There was also a YouGov poll in the Telegraph last week which seemed to contradict the poll in the Spectator. In the Telegraph poll the question of passenger profiling was combined with that about the new security measures on planes (e.g. the restrictions on liquids and hand luggage). 8% said the checks should be done away with, 8% said they should apply only to those who the security services have intelligence about, 6% said they should apply only to those of Middle Eastern or Asian origin, but 75% said “all passengers should be subject to new checks: the terrorists can always recruit people who don’t look like terrorists”.
Neither of the earlier questions were perfect. The first question might have made profiling sound too innocuous by talk of ‘background’, the Telegraph question confuses several issues and presents another false dichotomy – either the security checks are applied to everyone equally, or are applied only to people of a certain racial background while entirely ignoring other people – you couldn’t have some extra security for everyone but a lot extra for some people.
YouGov has asked a further question on passenger profiling – this time giving a definition that doesn’t shy away from saying exactly what passenger profiling might mean (“conducting additional security checks on those who match the profile of past terrorists, for example young men of Middle Eastern appearance”), and removing the false dichotomy in the Telegraph question by asking people to chose between using passenger profiling to select all those who receive extra checks, using passenger profiling to select those who receive checks, but also randomly selecting some other people for extra checks and finally rejecting the use of passenger profiling entirely.
These results here were that, as in the Telegraph poll, few people supported the idea of using passenger profiling alone to decide who gets security checked (only 16% of respondents). When passenger profiling was used in conjunction with random checks thought it was supported by 72% of people, with only 9% rejecting passenger profiling entirely. It appears as though bring background into the equation wasn’t what made the difference, people were just as happy to support profiling based purely on appearance. The strong opposition in the Telegraph seems to be people rejecting the idea of ignoring people who don’t match the profile, rather than an outright rejection of profiling by race.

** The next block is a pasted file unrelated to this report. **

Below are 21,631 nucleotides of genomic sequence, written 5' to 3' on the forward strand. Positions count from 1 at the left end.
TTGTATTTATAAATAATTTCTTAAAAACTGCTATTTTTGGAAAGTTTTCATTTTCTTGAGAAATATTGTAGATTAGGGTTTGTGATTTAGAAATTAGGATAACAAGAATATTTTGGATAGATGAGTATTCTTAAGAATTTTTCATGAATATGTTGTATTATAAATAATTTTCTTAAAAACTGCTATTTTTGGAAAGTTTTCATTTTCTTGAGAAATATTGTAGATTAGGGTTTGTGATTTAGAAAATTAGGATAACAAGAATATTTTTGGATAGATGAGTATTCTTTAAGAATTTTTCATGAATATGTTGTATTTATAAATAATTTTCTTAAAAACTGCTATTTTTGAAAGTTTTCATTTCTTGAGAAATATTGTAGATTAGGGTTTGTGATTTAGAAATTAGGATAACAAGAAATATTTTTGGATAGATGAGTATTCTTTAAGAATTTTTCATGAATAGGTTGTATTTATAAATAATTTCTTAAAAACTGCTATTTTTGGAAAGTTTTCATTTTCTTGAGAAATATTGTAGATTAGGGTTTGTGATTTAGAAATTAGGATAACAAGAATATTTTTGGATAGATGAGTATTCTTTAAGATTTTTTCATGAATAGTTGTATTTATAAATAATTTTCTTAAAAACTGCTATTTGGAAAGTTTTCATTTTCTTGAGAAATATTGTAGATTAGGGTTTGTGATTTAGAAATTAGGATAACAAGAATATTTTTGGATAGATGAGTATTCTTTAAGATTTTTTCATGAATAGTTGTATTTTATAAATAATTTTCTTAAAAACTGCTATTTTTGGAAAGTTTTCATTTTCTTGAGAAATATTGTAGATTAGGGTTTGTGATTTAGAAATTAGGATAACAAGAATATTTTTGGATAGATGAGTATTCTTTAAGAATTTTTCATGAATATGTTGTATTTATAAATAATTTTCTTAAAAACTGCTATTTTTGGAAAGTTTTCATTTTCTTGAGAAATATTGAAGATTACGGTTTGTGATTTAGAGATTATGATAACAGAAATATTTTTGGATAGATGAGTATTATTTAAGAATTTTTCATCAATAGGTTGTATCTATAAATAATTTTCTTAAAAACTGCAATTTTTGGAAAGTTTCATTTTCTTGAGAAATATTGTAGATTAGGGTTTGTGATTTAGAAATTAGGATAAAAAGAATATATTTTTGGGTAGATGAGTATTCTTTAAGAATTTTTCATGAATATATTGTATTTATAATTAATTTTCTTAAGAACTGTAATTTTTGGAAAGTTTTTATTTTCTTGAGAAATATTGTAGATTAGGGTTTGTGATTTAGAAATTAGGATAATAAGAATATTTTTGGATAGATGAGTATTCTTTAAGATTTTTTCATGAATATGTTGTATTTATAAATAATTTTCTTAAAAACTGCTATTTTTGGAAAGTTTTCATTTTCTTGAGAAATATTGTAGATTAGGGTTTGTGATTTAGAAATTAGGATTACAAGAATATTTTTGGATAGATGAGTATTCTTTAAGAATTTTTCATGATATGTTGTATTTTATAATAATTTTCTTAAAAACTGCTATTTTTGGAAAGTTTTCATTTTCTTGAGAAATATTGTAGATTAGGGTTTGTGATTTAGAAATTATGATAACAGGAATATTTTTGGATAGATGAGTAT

Asked in general whether the government should tone down anti-terrorist laws and “pay more attention to the grievances of the Muslim population in the UK”, maintain the existing anti-terrorist laws or “increase the present anti-terrorism laws, regardless of whether this causes offence to the Muslim population in the UK”, the majority, 55%, of people supported tougher anti-terrorism laws regardless of the effect this had upon the Muslims population with only 12% supporting a more conciliatory approach.
Asked a similar question on foreign policy the answer was less decisive, but still tilted towards an aggressive approach to terrorism – 14% supported Britain’s present foreign policy, 41% supported a more aggressive approach and 32% thought “Britain should pursue a more conciliatory foreign policy and try to lessen the grievances of those who support Islamist terrorism”.
Combining these three polls together we can get quite a detailed view of the nuances of the public’s attitude towards the “war on terror”. Most people think there is a genuine threat to the West, and they expect it to continue and to get worse in the future. Most people think we are threatened by an organised terrorist conspiracy, not just unconnected local groups. There is majority support for harsher anti-terrorism measures at home, and while attitude to foreign policy is more divided and influenced by hostile opinions of President Bush, more people support a more aggressive foreign policy than support a more conciliatory one.
In general the wording of questions can and does make a difference, especially on an issue where people have such nuanced, developed but strongly held views. If you are asking a factual question then it is easy to phrase, but as soon as you get into more complex opinions it becomes almost impossible to come up with a perfect form of wording for a question that no one will raise an issue with, or ponder how it may have been answered if it had been phrased slightly differently. The bottom line is that the more questions we ask, using different wordings and approaching issues from different angles, the better our understanding becomes.